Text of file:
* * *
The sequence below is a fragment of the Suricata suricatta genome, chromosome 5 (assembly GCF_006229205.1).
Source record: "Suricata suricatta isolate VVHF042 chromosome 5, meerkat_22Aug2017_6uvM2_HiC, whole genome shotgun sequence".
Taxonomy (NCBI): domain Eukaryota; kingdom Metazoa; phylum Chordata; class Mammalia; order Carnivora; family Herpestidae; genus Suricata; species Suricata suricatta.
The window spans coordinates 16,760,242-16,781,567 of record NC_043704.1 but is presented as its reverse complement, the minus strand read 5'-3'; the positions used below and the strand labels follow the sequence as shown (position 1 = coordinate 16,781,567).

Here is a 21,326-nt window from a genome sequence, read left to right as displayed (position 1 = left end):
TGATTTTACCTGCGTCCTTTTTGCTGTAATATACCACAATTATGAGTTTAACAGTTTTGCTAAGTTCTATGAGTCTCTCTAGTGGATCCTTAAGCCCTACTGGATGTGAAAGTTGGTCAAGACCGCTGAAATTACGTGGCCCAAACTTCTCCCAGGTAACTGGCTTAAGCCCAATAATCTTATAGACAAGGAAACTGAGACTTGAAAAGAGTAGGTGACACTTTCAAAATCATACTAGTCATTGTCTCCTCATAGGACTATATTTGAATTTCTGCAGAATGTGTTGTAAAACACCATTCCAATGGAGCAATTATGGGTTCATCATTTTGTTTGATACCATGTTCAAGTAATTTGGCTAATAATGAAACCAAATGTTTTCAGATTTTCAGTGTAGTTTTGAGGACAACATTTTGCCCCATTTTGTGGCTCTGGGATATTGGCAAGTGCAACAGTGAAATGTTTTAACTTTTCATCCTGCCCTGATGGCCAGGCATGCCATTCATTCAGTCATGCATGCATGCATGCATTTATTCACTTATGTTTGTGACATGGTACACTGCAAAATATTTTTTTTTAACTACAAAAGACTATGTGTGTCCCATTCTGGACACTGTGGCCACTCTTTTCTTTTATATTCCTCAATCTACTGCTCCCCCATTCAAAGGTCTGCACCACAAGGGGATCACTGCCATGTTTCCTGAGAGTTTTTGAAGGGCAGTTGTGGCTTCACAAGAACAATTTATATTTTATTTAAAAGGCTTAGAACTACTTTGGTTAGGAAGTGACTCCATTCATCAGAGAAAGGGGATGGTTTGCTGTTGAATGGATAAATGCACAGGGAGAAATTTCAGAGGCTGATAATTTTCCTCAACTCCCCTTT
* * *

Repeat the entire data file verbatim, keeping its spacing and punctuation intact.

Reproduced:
The sequence below is a fragment of the Suricata suricatta genome, chromosome 5 (assembly GCF_006229205.1).
Source record: "Suricata suricatta isolate VVHF042 chromosome 5, meerkat_22Aug2017_6uvM2_HiC, whole genome shotgun sequence".
Taxonomy (NCBI): domain Eukaryota; kingdom Metazoa; phylum Chordata; class Mammalia; order Carnivora; family Herpestidae; genus Suricata; species Suricata suricatta.
The window spans coordinates 16,760,242-16,781,567 of record NC_043704.1 but is presented as its reverse complement, the minus strand read 5'-3'; the positions used below and the strand labels follow the sequence as shown (position 1 = coordinate 16,781,567).

Here is a 21,326-nt window from a genome sequence, read left to right as displayed (position 1 = left end):
TGATTTTACCTGCGTCCTTTTTGCTGTAATATACCACAATTATGAGTTTAACAGTTTTGCTAAGTTCTATGAGTCTCTCTAGTGGATCCTTAAGCCCTACTGGATGTGAAAGTTGGTCAAGACCGCTGAAATTACGTGGCCCAAACTTCTCCCAGGTAACTGGCTTAAGCCCAATAATCTTATAGACAAGGAAACTGAGACTTGAAAAGAGTAGGTGACACTTTCAAAATCATACTAGTCATTGTCTCCTCATAGGACTATATTTGAATTTCTGCAGAATGTGTTGTAAAACACCATTCCAATGGAGCAATTATGGGTTCATCATTTTGTTTGATACCATGTTCAAGTAATTTGGCTAATAATGAAACCAAATGTTTTCAGATTTTCAGTGTAGTTTTGAGGACAACATTTTGCCCCATTTTGTGGCTCTGGGATATTGGCAAGTGCAACAGTGAAATGTTTTAACTTTTCATCCTGCCCTGATGGCCAGGCATGCCATTCATTCAGTCATGCATGCATGCATGCATTTATTCACTTATGTTTGTGACATGGTACACTGCAAAATATTTTTTTTTAACTACAAAAGACTATGTGTGTCCCATTCTGGACACTGTGGCCACTCTTTTCTTTTATATTCCTCAATCTACTGCTCCCCCATTCAAAGGTCTGCACCACAAGGGGATCACTGCCATGTTTCCTGAGAGTTTTTGAAGGGCAGTTGTGGCTTCACAAGAACAATTTATATTTTATTTAAAAGGCTTAGAACTACTTTGGTTAGGAAGTGACTCCATTCATCAGAGAAAGGGGATGGTTTGCTGTTGAATGGATAAATGCACAGGGAGAAATTTCAGAGGCTGATAATTTTCCTCAACTCCCCTTT